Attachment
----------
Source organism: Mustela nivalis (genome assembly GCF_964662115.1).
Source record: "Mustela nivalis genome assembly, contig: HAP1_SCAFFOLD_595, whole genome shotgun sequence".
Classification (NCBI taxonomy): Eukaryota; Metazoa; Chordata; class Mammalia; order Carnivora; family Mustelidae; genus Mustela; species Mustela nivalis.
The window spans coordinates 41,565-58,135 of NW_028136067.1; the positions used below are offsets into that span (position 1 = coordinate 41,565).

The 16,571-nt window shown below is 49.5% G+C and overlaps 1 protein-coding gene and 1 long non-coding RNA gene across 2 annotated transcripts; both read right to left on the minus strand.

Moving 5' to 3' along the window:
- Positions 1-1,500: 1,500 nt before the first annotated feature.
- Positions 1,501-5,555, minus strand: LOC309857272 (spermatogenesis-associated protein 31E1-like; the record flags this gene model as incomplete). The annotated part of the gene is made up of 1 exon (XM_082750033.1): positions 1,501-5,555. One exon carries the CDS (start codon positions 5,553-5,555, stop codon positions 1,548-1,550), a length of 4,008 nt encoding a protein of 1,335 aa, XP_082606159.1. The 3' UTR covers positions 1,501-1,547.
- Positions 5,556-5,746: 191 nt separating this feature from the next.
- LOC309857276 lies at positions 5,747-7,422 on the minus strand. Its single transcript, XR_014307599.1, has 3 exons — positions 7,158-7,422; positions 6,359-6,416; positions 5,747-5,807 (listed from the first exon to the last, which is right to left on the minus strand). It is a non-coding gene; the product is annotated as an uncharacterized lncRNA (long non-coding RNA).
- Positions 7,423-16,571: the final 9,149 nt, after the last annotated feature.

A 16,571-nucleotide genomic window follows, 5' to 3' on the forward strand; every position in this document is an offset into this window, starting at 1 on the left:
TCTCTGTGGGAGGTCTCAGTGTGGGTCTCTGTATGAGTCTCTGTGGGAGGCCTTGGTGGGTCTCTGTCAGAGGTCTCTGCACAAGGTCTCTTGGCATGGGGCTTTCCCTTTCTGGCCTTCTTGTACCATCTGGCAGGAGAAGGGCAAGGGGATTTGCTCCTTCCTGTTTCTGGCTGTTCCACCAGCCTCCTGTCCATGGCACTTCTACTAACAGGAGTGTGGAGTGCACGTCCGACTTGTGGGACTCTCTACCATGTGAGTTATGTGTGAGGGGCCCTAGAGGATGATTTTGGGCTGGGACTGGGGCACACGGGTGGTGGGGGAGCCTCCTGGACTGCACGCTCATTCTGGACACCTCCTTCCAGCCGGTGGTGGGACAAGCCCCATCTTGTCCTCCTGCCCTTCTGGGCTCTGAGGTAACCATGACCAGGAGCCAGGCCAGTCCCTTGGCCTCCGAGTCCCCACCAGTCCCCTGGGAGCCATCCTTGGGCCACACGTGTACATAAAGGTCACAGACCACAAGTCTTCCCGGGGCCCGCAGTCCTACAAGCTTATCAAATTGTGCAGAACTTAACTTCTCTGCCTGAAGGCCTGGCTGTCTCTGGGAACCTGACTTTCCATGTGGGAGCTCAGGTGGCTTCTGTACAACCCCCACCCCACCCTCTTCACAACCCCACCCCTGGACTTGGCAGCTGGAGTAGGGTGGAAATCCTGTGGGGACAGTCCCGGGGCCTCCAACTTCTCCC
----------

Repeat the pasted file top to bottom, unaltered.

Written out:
Source organism: Mustela nivalis (genome assembly GCF_964662115.1).
Source record: "Mustela nivalis genome assembly, contig: HAP1_SCAFFOLD_595, whole genome shotgun sequence".
Classification (NCBI taxonomy): Eukaryota; Metazoa; Chordata; class Mammalia; order Carnivora; family Mustelidae; genus Mustela; species Mustela nivalis.
The window spans coordinates 41,565-58,135 of NW_028136067.1; the positions used below are offsets into that span (position 1 = coordinate 41,565).

The 16,571-nt window shown below is 49.5% G+C and overlaps 1 protein-coding gene and 1 long non-coding RNA gene across 2 annotated transcripts; both read right to left on the minus strand.

Moving 5' to 3' along the window:
- Positions 1-1,500: 1,500 nt before the first annotated feature.
- Positions 1,501-5,555, minus strand: LOC309857272 (spermatogenesis-associated protein 31E1-like; the record flags this gene model as incomplete). The annotated part of the gene is made up of 1 exon (XM_082750033.1): positions 1,501-5,555. One exon carries the CDS (start codon positions 5,553-5,555, stop codon positions 1,548-1,550), a length of 4,008 nt encoding a protein of 1,335 aa, XP_082606159.1. The 3' UTR covers positions 1,501-1,547.
- Positions 5,556-5,746: 191 nt separating this feature from the next.
- LOC309857276 lies at positions 5,747-7,422 on the minus strand. Its single transcript, XR_014307599.1, has 3 exons — positions 7,158-7,422; positions 6,359-6,416; positions 5,747-5,807 (listed from the first exon to the last, which is right to left on the minus strand). It is a non-coding gene; the product is annotated as an uncharacterized lncRNA (long non-coding RNA).
- Positions 7,423-16,571: the final 9,149 nt, after the last annotated feature.

A 16,571-nucleotide genomic window follows, 5' to 3' on the forward strand; every position in this document is an offset into this window, starting at 1 on the left:
TCTCTGTGGGAGGTCTCAGTGTGGGTCTCTGTATGAGTCTCTGTGGGAGGCCTTGGTGGGTCTCTGTCAGAGGTCTCTGCACAAGGTCTCTTGGCATGGGGCTTTCCCTTTCTGGCCTTCTTGTACCATCTGGCAGGAGAAGGGCAAGGGGATTTGCTCCTTCCTGTTTCTGGCTGTTCCACCAGCCTCCTGTCCATGGCACTTCTACTAACAGGAGTGTGGAGTGCACGTCCGACTTGTGGGACTCTCTACCATGTGAGTTATGTGTGAGGGGCCCTAGAGGATGATTTTGGGCTGGGACTGGGGCACACGGGTGGTGGGGGAGCCTCCTGGACTGCACGCTCATTCTGGACACCTCCTTCCAGCCGGTGGTGGGACAAGCCCCATCTTGTCCTCCTGCCCTTCTGGGCTCTGAGGTAACCATGACCAGGAGCCAGGCCAGTCCCTTGGCCTCCGAGTCCCCACCAGTCCCCTGGGAGCCATCCTTGGGCCACACGTGTACATAAAGGTCACAGACCACAAGTCTTCCCGGGGCCCGCAGTCCTACAAGCTTATCAAATTGTGCAGAACTTAACTTCTCTGCCTGAAGGCCTGGCTGTCTCTGGGAACCTGACTTTCCATGTGGGAGCTCAGGTGGCTTCTGTACAACCCCCACCCCACCCTCTTCACAACCCCACCCCTGGACTTGGCAGCTGGAGTAGGGTGGAAATCCTGTGGGGACAGTCCCGGGGCCTCCAACTTCTCCC